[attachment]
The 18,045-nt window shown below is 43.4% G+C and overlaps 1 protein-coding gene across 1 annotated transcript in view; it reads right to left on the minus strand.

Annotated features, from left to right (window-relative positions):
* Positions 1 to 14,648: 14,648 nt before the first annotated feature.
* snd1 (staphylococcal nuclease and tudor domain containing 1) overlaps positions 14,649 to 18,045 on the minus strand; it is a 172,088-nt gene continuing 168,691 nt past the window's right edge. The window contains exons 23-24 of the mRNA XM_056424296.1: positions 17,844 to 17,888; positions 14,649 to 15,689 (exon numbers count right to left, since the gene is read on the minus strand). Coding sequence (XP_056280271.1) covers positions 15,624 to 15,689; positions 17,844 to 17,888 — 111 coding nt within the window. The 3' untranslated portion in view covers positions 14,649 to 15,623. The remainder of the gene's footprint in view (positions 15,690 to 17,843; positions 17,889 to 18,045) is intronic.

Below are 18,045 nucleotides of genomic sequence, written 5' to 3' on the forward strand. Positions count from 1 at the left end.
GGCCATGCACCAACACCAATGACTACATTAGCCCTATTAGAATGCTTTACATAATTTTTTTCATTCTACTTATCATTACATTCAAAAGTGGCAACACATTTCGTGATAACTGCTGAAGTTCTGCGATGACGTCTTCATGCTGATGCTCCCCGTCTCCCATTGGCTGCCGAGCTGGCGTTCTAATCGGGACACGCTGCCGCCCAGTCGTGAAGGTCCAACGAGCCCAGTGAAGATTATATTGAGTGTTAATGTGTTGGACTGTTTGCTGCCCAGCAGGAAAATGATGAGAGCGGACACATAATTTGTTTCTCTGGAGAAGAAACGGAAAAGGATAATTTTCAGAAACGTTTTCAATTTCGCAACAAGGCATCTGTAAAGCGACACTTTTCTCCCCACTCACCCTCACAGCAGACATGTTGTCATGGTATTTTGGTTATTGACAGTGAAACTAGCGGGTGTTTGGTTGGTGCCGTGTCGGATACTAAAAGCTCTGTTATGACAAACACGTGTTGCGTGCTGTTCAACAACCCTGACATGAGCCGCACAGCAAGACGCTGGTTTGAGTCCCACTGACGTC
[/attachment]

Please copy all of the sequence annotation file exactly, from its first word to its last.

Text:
The 18,045-nt window shown below is 43.4% G+C and overlaps 1 protein-coding gene across 1 annotated transcript in view; it reads right to left on the minus strand.

Annotated features, from left to right (window-relative positions):
* Positions 1 to 14,648: 14,648 nt before the first annotated feature.
* snd1 (staphylococcal nuclease and tudor domain containing 1) overlaps positions 14,649 to 18,045 on the minus strand; it is a 172,088-nt gene continuing 168,691 nt past the window's right edge. The window contains exons 23-24 of the mRNA XM_056424296.1: positions 17,844 to 17,888; positions 14,649 to 15,689 (exon numbers count right to left, since the gene is read on the minus strand). Coding sequence (XP_056280271.1) covers positions 15,624 to 15,689; positions 17,844 to 17,888 — 111 coding nt within the window. The 3' untranslated portion in view covers positions 14,649 to 15,623. The remainder of the gene's footprint in view (positions 15,690 to 17,843; positions 17,889 to 18,045) is intronic.

Below are 18,045 nucleotides of genomic sequence, written 5' to 3' on the forward strand. Positions count from 1 at the left end.
GGCCATGCACCAACACCAATGACTACATTAGCCCTATTAGAATGCTTTACATAATTTTTTTCATTCTACTTATCATTACATTCAAAAGTGGCAACACATTTCGTGATAACTGCTGAAGTTCTGCGATGACGTCTTCATGCTGATGCTCCCCGTCTCCCATTGGCTGCCGAGCTGGCGTTCTAATCGGGACACGCTGCCGCCCAGTCGTGAAGGTCCAACGAGCCCAGTGAAGATTATATTGAGTGTTAATGTGTTGGACTGTTTGCTGCCCAGCAGGAAAATGATGAGAGCGGACACATAATTTGTTTCTCTGGAGAAGAAACGGAAAAGGATAATTTTCAGAAACGTTTTCAATTTCGCAACAAGGCATCTGTAAAGCGACACTTTTCTCCCCACTCACCCTCACAGCAGACATGTTGTCATGGTATTTTGGTTATTGACAGTGAAACTAGCGGGTGTTTGGTTGGTGCCGTGTCGGATACTAAAAGCTCTGTTATGACAAACACGTGTTGCGTGCTGTTCAACAACCCTGACATGAGCCGCACAGCAAGACGCTGGTTTGAGTCCCACTGACGTC